Flamin’ June!…and not because it’s hot!

8 Jun

Well the first official summer month is well and truly up and running and no doubt the phrase “flamin’ June” has already been uttered up and down the country, but clearly not because of sunshine and heat, but because of torrential rainfall and very strong and unseasonal wind speeds!…

What isn’t a surprise however, is the change to more unsettled conditions.  At the latter half of May I took my usual look at the potential trends for the forth coming month and at that time there was a clear signal that the significant heat and sunshine that was evident during the latter stages of May would not continue into early June.  This full discussion with thoughts for June can be found at the below link and in fact some of the forecast charts discussed at the time are matching the actual synoptic conditions of present day very well indeed!


Today’s blog is taking a more specific look or advancing on the above blog to provide some additional answers as to why the unsettled conditions are now present and how long they are likely to last.

As usual, one of the best places to start is the jet stream;

This jet stream pattern can then be followed down to more surface levels, which using the below surface chart clearly shows where the main area of low pressure is to the West and South-west of the UK;

Note how the Azores high pressure is being held well to the west and south-west of Spain and Portugal.  This is a text-book sign that the jet stream is dominant just to the north of it and suppressing what is meant to be a feature of the weather much further north and east, affecting France and the UK during the summer, for example.  It’s clear to see that across the UK and also within the Central-North Atlantic low pressure is dominating the weather.

So is this likely to change…Again lets take a look at another jet stream chart but into next week;

As I have highlighted before, once you progress beyond a certain time period, it becomes important to look for broader trends in the synoptic evolution rather than the details.  Just as a re-cap, troughs in the jet stream indicate unsettled and often cool conditions, whilst ridges signal higher pressure at surface levels and clearly warmer and drier conditions.  Now unfortunately the variety of forecast models continue to signal a trough-type pattern across the UK until the middle of the month at the earliest with model agreement and also consistency.  As a result we are likely to be ‘stuck in a rut’ now for some time with predominantly unsettled conditions dominating the weather.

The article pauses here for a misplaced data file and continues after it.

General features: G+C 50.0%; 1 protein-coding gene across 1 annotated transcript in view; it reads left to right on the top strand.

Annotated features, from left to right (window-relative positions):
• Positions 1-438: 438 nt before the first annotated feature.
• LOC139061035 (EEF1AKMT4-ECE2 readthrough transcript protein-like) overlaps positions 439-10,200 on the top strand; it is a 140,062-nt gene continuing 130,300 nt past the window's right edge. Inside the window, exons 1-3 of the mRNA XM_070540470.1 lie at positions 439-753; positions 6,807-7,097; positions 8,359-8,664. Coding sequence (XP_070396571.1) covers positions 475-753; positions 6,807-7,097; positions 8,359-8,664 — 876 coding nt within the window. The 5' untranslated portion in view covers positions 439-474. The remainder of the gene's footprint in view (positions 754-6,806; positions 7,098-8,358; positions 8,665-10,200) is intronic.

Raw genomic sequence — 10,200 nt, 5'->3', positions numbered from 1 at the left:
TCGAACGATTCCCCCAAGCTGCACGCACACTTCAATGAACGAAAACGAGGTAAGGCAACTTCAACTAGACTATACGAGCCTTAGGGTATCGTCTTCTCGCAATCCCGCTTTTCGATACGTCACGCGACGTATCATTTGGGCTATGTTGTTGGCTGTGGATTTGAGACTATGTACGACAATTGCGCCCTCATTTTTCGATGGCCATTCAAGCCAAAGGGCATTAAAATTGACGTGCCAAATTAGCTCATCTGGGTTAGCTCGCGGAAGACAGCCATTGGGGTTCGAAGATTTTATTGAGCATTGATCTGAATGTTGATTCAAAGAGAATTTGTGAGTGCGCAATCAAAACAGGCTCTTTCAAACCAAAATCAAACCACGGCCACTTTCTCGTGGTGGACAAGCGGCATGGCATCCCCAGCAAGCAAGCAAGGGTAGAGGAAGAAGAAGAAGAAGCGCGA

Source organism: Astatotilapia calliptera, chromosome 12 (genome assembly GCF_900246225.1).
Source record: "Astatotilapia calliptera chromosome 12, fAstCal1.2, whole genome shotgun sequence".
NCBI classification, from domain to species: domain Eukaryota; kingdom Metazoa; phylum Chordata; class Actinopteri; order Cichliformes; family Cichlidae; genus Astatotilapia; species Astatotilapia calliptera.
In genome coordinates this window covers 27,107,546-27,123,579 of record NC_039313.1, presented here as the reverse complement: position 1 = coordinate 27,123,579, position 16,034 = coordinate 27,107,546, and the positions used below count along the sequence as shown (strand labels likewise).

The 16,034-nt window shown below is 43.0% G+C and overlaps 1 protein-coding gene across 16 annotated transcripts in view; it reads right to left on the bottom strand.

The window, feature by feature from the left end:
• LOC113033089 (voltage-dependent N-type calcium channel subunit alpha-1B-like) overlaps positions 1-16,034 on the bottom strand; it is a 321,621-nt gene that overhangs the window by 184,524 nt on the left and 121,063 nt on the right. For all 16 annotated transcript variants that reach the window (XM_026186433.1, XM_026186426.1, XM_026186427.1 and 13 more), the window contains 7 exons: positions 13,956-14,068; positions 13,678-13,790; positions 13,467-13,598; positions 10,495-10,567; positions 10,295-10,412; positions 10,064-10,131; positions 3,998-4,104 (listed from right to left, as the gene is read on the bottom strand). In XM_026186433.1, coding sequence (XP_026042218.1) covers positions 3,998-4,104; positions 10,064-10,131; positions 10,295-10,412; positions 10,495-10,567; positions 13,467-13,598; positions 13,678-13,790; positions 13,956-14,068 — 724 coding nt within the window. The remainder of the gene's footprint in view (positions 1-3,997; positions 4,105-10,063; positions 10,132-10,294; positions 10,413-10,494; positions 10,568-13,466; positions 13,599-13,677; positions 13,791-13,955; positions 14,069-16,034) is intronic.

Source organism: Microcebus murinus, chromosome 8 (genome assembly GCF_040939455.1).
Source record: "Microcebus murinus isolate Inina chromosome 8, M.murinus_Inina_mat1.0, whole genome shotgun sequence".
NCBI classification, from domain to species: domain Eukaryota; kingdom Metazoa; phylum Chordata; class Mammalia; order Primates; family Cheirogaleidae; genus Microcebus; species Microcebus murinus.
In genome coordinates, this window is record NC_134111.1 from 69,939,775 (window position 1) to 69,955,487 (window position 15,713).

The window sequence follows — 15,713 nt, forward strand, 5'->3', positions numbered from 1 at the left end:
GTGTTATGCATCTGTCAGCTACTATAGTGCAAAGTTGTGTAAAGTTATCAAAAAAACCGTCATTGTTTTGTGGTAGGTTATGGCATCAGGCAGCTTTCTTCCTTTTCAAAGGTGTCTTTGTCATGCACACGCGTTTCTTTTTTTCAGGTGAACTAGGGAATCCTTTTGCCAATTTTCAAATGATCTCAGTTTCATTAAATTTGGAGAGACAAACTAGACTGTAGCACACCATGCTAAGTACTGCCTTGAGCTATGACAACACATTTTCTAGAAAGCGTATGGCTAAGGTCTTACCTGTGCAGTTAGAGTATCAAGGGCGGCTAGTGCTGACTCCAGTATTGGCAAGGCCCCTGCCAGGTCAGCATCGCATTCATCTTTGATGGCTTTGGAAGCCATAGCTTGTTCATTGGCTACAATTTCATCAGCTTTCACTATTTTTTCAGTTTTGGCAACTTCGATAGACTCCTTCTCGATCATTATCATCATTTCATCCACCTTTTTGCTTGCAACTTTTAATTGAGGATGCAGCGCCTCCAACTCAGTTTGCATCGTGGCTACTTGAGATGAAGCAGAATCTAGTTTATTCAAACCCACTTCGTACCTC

The second half of June may well signal a change however.  Some longer term forecast models and information do signal a pattern change with the jet stream changing to allow more ridging and hence higher pressure to affect the UK and one particular model, the GFS ENS, highlights this well;

Note how the Azores high pressure is being allow to build North-eastwards towards the UK in what is a perfect example of how the Azores high pressure can bring the UK some of it’s best summer weather conditions, particularly if the high pressure builds across the UK and then becomes slow-moving as well.  I did highlight within the last blog (link at the top) that the second half of June could well see an improvement in conditions and given the latest forecast data I stick by that prediction.  So June could well turn out to be a month of two halves to say the least, the first being particularly poor, but with the potential for better weather in the second half.

I’ll take a closer look at the second half of June and into early July later next week, but for the time being you’ll have to keep the BBQ covered, the patio furniture fastened down and the summer shorts and t-shirts on standby, as low pressure is here to stay…

Regards to all,




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